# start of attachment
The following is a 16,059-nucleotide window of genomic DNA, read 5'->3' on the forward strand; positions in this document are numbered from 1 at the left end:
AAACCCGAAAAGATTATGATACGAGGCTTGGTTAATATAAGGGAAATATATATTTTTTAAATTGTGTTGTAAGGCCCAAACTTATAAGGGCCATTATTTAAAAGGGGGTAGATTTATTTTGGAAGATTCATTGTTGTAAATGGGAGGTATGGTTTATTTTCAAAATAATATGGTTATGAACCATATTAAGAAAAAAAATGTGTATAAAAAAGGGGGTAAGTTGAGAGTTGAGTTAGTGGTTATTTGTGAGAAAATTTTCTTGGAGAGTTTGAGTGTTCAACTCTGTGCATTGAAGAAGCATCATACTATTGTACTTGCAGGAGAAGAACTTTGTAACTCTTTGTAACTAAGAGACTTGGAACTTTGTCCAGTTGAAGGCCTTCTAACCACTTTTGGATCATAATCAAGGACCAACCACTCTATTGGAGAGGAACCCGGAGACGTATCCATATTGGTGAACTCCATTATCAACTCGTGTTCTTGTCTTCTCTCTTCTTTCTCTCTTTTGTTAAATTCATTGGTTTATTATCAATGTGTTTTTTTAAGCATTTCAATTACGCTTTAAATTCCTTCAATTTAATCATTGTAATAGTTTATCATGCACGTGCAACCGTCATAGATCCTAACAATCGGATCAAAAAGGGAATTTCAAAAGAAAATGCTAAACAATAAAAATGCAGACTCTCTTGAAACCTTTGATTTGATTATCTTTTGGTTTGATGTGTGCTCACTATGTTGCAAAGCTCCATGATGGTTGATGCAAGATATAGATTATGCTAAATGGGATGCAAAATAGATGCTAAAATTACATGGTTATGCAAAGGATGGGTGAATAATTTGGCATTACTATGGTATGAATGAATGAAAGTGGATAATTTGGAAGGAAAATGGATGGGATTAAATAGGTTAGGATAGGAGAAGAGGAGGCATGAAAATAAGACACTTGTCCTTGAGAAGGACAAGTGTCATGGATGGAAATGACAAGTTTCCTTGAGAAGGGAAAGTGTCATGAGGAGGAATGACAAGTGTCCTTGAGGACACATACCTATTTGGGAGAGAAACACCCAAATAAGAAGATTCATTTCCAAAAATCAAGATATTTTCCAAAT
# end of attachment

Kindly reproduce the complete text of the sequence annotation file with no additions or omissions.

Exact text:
The following is a 16,059-nucleotide window of genomic DNA, read 5'->3' on the forward strand; positions in this document are numbered from 1 at the left end:
AAACCCGAAAAGATTATGATACGAGGCTTGGTTAATATAAGGGAAATATATATTTTTTAAATTGTGTTGTAAGGCCCAAACTTATAAGGGCCATTATTTAAAAGGGGGTAGATTTATTTTGGAAGATTCATTGTTGTAAATGGGAGGTATGGTTTATTTTCAAAATAATATGGTTATGAACCATATTAAGAAAAAAAATGTGTATAAAAAAGGGGGTAAGTTGAGAGTTGAGTTAGTGGTTATTTGTGAGAAAATTTTCTTGGAGAGTTTGAGTGTTCAACTCTGTGCATTGAAGAAGCATCATACTATTGTACTTGCAGGAGAAGAACTTTGTAACTCTTTGTAACTAAGAGACTTGGAACTTTGTCCAGTTGAAGGCCTTCTAACCACTTTTGGATCATAATCAAGGACCAACCACTCTATTGGAGAGGAACCCGGAGACGTATCCATATTGGTGAACTCCATTATCAACTCGTGTTCTTGTCTTCTCTCTTCTTTCTCTCTTTTGTTAAATTCATTGGTTTATTATCAATGTGTTTTTTTAAGCATTTCAATTACGCTTTAAATTCCTTCAATTTAATCATTGTAATAGTTTATCATGCACGTGCAACCGTCATAGATCCTAACAATCGGATCAAAAAGGGAATTTCAAAAGAAAATGCTAAACAATAAAAATGCAGACTCTCTTGAAACCTTTGATTTGATTATCTTTTGGTTTGATGTGTGCTCACTATGTTGCAAAGCTCCATGATGGTTGATGCAAGATATAGATTATGCTAAATGGGATGCAAAATAGATGCTAAAATTACATGGTTATGCAAAGGATGGGTGAATAATTTGGCATTACTATGGTATGAATGAATGAAAGTGGATAATTTGGAAGGAAAATGGATGGGATTAAATAGGTTAGGATAGGAGAAGAGGAGGCATGAAAATAAGACACTTGTCCTTGAGAAGGACAAGTGTCATGGATGGAAATGACAAGTTTCCTTGAGAAGGGAAAGTGTCATGAGGAGGAATGACAAGTGTCCTTGAGGACACATACCTATTTGGGAGAGAAACACCCAAATAAGAAGATTCATTTCCAAAAATCAAGATATTTTCCAAAT